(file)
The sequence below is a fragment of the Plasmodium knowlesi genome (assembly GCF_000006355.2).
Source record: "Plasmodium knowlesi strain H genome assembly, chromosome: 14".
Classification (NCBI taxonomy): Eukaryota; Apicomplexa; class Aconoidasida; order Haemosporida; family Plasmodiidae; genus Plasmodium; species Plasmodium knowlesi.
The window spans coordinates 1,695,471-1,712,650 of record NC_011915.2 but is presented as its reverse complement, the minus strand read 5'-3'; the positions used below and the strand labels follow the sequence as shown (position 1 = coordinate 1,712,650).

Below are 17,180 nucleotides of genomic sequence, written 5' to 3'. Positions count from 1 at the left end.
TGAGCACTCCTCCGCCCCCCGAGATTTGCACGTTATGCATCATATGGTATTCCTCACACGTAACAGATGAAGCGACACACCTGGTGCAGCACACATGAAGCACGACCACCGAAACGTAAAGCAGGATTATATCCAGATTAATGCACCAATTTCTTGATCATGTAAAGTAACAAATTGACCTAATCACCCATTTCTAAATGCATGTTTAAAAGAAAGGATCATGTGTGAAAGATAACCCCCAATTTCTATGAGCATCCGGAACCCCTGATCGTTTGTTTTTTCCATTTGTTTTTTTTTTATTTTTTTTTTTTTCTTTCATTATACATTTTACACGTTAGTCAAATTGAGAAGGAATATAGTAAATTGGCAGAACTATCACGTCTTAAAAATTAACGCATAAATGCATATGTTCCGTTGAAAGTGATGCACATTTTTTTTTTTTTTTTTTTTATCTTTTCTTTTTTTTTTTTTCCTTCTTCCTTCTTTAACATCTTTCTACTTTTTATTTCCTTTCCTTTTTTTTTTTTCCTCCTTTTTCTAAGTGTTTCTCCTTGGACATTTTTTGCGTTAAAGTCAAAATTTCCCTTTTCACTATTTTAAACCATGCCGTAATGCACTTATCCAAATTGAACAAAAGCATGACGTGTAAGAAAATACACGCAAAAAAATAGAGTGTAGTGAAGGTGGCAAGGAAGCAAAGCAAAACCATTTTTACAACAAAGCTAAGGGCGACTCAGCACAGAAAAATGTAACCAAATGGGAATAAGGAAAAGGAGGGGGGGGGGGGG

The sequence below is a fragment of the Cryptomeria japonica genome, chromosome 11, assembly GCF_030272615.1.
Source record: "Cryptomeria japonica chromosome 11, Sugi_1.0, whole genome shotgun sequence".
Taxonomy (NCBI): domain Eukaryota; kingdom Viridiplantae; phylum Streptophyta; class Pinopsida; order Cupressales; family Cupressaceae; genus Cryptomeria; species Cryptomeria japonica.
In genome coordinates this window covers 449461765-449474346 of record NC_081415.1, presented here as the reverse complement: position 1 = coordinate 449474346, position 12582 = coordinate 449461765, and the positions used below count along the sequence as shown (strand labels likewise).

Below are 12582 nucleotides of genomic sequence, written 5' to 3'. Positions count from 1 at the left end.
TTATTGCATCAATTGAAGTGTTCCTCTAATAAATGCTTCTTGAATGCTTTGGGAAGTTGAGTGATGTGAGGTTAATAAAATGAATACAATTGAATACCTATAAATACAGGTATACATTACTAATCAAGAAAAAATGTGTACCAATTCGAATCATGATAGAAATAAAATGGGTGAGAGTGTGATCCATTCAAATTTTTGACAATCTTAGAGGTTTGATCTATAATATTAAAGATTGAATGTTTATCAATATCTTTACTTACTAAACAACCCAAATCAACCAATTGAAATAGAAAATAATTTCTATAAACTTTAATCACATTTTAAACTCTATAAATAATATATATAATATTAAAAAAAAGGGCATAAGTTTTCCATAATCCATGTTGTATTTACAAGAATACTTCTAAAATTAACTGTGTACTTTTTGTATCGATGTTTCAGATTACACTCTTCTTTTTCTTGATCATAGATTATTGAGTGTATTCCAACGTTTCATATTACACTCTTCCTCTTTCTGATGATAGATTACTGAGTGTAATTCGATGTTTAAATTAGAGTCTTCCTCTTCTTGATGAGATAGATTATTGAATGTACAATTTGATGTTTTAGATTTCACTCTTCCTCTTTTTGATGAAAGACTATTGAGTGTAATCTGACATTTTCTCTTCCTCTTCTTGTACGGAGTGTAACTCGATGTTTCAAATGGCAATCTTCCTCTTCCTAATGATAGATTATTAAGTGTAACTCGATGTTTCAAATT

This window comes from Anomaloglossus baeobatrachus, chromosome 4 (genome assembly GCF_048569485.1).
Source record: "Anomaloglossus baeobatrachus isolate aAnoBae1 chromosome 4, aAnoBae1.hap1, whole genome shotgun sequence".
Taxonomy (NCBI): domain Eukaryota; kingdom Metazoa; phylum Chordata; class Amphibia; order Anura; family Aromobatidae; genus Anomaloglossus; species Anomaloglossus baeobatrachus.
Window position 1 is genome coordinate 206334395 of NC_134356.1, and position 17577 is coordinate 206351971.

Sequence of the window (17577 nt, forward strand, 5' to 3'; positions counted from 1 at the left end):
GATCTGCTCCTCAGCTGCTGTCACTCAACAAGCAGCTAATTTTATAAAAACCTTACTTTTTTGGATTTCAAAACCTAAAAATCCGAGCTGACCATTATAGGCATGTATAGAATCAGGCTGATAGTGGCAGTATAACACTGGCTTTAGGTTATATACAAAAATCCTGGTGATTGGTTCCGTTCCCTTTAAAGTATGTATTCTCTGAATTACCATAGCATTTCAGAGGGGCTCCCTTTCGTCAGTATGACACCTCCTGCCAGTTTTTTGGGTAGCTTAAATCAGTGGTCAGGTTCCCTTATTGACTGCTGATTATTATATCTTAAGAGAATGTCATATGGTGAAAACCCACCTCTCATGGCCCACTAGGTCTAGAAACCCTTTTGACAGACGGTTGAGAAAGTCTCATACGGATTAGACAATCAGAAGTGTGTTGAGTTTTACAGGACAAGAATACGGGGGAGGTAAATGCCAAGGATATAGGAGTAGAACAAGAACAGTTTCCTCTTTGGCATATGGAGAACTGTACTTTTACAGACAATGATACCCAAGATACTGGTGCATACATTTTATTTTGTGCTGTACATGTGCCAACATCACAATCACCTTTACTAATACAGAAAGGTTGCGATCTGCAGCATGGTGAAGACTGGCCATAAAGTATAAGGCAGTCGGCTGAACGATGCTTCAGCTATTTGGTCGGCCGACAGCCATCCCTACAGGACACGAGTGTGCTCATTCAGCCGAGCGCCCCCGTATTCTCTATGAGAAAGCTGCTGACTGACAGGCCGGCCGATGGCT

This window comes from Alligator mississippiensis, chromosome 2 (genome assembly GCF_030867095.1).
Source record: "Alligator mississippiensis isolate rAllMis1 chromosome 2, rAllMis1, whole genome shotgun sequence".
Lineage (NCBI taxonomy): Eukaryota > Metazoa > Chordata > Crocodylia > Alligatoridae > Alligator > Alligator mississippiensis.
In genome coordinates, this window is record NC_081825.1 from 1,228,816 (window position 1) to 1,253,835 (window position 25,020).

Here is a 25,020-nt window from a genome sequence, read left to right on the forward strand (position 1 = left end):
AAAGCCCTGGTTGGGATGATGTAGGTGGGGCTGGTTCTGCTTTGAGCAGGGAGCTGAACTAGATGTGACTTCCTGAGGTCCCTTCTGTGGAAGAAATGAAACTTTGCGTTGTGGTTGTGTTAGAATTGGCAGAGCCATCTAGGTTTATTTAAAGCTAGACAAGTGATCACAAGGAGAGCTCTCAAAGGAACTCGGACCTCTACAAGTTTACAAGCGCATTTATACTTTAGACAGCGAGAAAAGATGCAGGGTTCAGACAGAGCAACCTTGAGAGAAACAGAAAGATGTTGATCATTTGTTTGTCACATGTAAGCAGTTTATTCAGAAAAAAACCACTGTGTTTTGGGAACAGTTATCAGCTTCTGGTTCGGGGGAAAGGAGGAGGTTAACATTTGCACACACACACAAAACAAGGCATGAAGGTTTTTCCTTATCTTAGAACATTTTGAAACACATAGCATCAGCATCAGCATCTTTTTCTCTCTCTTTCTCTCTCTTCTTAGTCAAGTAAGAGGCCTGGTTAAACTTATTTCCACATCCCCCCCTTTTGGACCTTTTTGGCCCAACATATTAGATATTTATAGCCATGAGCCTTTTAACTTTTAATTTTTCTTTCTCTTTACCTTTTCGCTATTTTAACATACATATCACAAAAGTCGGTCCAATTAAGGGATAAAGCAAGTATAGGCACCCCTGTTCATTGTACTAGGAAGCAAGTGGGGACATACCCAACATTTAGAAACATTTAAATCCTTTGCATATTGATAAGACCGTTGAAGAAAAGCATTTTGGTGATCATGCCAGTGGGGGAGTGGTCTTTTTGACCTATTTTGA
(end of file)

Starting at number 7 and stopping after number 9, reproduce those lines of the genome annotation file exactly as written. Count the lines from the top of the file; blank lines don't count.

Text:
The sequence below is a fragment of the Cryptomeria japonica genome, chromosome 11, assembly GCF_030272615.1.
Source record: "Cryptomeria japonica chromosome 11, Sugi_1.0, whole genome shotgun sequence".
Taxonomy (NCBI): domain Eukaryota; kingdom Viridiplantae; phylum Streptophyta; class Pinopsida; order Cupressales; family Cupressaceae; genus Cryptomeria; species Cryptomeria japonica.